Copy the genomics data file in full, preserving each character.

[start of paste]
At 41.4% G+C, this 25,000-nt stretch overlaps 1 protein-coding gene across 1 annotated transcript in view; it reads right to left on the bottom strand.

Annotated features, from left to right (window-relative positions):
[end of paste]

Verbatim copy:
At 41.4% G+C, this 25,000-nt stretch overlaps 1 protein-coding gene across 1 annotated transcript in view; it reads right to left on the bottom strand.

Annotated features, from left to right (window-relative positions):